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BI 123, Week 1 Notes

by: Rachel Kasashima

BI 123, Week 1 Notes BI 123

Marketplace > University of Oregon > Biology > BI 123 > BI 123 Week 1 Notes
Rachel Kasashima
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Notes from Chapter 1. I wrote down all of the key terms from the textbook under the section they appeared in the textbook as well as some other information that I felt was important. I am by no mea...
Biology of Cancer
Dr. Kelly
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This 2 page Class Notes was uploaded by Rachel Kasashima on Wednesday January 13, 2016. The Class Notes belongs to BI 123 at University of Oregon taught by Dr. Kelly in Fall. Since its upload, it has received 88 views. For similar materials see Biology of Cancer in Biology at University of Oregon.


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Date Created: 01/13/16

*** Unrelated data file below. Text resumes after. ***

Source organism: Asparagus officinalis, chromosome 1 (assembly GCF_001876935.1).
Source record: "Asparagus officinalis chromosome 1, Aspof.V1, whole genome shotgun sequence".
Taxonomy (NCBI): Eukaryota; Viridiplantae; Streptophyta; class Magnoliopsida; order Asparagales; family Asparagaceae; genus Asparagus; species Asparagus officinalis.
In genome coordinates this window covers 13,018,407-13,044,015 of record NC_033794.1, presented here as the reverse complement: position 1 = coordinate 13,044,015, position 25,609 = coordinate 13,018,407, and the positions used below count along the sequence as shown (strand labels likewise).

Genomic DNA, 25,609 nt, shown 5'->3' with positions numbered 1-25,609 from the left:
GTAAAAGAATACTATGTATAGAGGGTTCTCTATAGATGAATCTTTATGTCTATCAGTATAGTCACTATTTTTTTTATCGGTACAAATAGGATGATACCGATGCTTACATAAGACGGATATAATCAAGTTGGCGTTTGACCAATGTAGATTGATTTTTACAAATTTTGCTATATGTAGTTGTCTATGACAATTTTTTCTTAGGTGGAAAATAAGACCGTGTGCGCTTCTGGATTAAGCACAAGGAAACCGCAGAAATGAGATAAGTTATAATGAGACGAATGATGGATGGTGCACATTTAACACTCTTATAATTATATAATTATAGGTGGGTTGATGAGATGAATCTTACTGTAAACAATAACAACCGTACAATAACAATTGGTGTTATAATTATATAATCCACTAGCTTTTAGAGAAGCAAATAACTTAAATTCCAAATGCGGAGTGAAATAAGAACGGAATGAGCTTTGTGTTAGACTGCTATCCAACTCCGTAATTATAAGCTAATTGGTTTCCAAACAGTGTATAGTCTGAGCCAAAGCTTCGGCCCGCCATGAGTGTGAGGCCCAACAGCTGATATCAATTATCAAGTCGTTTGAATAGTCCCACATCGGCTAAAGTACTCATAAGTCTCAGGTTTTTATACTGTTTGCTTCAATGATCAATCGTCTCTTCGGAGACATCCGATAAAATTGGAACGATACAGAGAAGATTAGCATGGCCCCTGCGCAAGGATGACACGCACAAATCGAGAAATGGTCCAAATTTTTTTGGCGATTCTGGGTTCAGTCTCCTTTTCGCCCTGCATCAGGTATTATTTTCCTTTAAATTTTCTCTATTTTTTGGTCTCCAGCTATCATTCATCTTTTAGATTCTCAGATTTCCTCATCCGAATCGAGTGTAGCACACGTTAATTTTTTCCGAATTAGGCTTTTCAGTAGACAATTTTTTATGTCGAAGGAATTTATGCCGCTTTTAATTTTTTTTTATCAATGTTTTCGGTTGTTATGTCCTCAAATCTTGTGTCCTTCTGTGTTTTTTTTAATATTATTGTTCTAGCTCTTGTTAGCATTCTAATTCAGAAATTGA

Chapter 1: The Scope of the Cancer Problem Cancer's rise to prominence • In 1850,about 0.5% of deaths in the US were attributed to cancer. • mortality: The number of deaths from cancer during a specific time period. • mortality rate: The ratio of deaths of a specific type of cancer occurring in a population during a year to the number of individuals who were at risk of dying of the given cancer.Generally expressed as the number of deaths per 100,000 persons. • There has been a constant reduction in cancer mortality since the early 1900s. • incidence: The number of newly diagnosed cases of cancer during a specific time period. Trends in cancer mortality • infectious disease: Disease caused by an agent that is most often microscopic (viruses,bacteria,fungi and protozoa). • Death by infections disease has increased significantly since the mid-1800s. ⿞Examples of infectious diseases: ‣ Pneumonia ‣ Influenza ‣ Tuberculosis ‣ Intestinal and gastric infections ‣ Diptheria Mortality trends for specific cancers • PSA test: A blood test that measures the concentration of protein (prostate specific antigen) secreted by the prostate gland. • colonoscopy: Most commonly a vital examination of the inner lining of the colon by way of a flexible scope called a colonoscope. • Pap test: A screening technique in which cells scraped from the cervex are examined microscopically for abnormalities. • Cancer mortality rate trends are similar in both men and women. Trends in cancer incidence • incidence rate: The ratio of the number of new cancers of a specific type occurring in a population during a year to the number of individuals who were at risk for the given cancer.Generally expressed as the number of cancers per 100,000. Increasing age population • median age: The age at which half of all reported cases were older and half were younger. • The median age of a person diagnosed with cancer in the US is 67 years. • As the average age of the US population increases,so does the number of cancer diagnoses. Improvements in diagnostics • Magnetic resonance imaging (MRI),computed tomography (CT),positron emission tomography (PET). • Improved diagnostics --> more accurate diagnostics --> a perceived increase in some cancers. Lifestyle choices • Around 80% of all cancers are due to active choices made by us. Trends in cancer survival *Survival often does not mean cure. Staging of cancer • Local: cancer has not moved from its original site • Regional: cancer has spread within nearby tissue or to nearby lymph nodes: one of hundreds of small structures in the body that filter lymph (A fluid similar to blood but devoid of red blood cells that circulates throughout the body) and are sites of activation of cells of the immune system. • Distant: cancer has spread to distant organs,tissues,or lymph nodes. • Unstaged: at the time of diagnosis,the extent of cancer confinement was not known or could not be determined. • relative survival: The ratio of a cancer patient's chance of surviving a given time interval to that of an average cancer-free person of the same age and sex. 5-year survival • 5-year survival: The percentage of people in a study or treatment group who are alive 5-years after they were diagnosed with or treated for cancer. How incidence (and mortality) rates are calculated • crude rate: The ratio of the number of people in which the event of interest (e.g.cancer incidence or death) happens in a specified time period to the size of the population who may experience this event during the same time period. • age adjusted rate: A statistical method allowing comparisons of populations that takes into account age- distribution differences between populations.


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